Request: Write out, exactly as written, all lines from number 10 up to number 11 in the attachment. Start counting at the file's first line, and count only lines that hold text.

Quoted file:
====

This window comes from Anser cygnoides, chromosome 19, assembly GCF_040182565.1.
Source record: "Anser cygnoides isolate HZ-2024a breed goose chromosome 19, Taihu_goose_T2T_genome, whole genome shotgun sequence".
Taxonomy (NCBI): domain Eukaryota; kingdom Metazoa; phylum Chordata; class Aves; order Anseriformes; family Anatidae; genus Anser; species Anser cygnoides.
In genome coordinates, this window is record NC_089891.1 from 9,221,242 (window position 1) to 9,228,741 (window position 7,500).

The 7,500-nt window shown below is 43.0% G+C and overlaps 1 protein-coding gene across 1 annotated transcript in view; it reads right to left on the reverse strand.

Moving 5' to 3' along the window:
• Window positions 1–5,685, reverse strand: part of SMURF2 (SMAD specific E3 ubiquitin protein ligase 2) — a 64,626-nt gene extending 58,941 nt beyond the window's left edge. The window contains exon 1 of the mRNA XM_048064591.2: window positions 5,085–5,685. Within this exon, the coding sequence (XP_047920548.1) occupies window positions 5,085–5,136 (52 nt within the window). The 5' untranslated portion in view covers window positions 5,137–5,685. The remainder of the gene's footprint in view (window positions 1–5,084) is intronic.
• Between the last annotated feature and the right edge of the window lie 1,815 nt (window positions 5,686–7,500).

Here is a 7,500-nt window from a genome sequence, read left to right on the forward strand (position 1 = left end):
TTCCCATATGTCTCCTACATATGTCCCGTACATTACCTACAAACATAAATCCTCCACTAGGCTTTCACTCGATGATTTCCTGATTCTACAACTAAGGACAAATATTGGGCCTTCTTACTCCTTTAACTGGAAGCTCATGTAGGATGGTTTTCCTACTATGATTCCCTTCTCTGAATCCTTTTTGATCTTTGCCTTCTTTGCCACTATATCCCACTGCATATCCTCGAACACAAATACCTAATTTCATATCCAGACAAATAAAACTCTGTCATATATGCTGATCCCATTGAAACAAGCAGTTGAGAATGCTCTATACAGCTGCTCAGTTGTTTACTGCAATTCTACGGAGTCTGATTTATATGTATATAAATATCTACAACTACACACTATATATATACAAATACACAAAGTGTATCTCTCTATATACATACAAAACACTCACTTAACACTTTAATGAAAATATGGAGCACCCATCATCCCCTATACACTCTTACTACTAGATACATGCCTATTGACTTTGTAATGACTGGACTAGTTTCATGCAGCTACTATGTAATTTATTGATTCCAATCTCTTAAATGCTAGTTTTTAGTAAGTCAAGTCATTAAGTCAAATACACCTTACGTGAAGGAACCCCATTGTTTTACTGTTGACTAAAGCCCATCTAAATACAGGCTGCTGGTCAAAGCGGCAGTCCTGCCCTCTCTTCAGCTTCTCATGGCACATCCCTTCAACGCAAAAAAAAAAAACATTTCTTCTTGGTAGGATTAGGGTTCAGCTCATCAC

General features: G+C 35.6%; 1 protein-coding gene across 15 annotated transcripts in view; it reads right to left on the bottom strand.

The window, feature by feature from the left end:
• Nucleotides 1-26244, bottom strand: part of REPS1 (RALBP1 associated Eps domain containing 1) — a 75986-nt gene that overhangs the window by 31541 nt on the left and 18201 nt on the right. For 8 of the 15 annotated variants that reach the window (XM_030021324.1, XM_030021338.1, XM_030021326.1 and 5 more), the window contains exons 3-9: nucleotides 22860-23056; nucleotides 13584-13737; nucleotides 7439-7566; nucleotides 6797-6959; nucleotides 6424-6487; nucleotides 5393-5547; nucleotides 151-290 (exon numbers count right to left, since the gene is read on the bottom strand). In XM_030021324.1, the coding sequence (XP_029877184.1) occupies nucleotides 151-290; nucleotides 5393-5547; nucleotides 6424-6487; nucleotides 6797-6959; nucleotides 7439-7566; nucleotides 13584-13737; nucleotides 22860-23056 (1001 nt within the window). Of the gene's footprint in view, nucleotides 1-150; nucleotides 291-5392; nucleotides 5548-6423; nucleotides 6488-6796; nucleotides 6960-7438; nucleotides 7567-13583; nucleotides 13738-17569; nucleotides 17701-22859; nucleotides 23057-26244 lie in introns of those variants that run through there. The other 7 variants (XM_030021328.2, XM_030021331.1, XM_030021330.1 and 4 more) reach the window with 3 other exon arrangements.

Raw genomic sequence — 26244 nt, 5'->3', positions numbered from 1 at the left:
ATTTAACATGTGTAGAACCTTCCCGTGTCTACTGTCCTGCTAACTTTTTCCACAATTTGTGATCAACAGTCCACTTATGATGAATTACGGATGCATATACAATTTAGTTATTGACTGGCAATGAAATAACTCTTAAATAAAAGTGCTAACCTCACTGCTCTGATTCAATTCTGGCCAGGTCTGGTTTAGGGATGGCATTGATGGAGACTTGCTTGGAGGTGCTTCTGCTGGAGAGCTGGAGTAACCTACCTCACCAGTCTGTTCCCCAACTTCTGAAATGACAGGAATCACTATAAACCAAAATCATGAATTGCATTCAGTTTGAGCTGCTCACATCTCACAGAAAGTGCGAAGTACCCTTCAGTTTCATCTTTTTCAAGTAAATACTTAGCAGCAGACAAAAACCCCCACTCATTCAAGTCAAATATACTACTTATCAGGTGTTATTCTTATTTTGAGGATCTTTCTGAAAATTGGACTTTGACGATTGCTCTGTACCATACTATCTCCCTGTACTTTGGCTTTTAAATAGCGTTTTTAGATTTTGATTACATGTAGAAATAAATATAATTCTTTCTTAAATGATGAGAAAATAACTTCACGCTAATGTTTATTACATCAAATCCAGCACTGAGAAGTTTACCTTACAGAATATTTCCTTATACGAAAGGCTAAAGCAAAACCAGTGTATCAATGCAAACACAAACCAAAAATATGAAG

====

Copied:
TTCCCATATGTCTCCTACATATGTCCCGTACATTACCTACAAACATAAATCCTCCACTAGGCTTTCACTCGATGATTTCCTGATTCTACAACTAAGGACAAATATTGGGCCTTCTTACTCCTTTAACTGGAAGCTCATGTAGGATGGTTTTCCTACTATGATTCCCTTCTCTGAATCCTTTTTGATCTTTGCCTTCTTTGCCACTATATCCCACTGCATATCCTCGAACACAAATACCTAATTTCATATCCAGACAAATAAAACTCTGTCATATATGCTGATCCCATTGAAACAAGCAGTTGAGAATGCTCTATACAGCTGCTCAGTTGTTTACTGCAATTCTACGGAGTCTGATTTATATGTATATAAATATCTACAACTACACACTATATATATACAAATACACAAAGTGTATCTCTCTATATACATACAAAACACTCACTTAACACTTTAATGAAAATATGGAGCACCCATCATCCCCTATACACTCTTACTACTAGATACATGCCTATTGACTTTGTAATGACTGGACTAGTTTCATGCAGCTACTATGTAATTTATTGATTCCAATCTCTTAAATGCTAGTTTTTAGTAAGTCAAGTCATTAAGTCAAATACACCTTACGTGAAGGAACCCCATTGTTTTACTGTTGACTAAAGCCCATCTAAATACAGGCTGCTGGTCAAAGCGGCAGTCCTGCCCTCTCTTCAGCTTCTCATGGCACATCCCTTCAACGCAAAAAAAAAAAACATTTCTTCTTGGTAGGATTAGGGTTCAGCTCATCAC

General features: G+C 35.6%; 1 protein-coding gene across 15 annotated transcripts in view; it reads right to left on the bottom strand.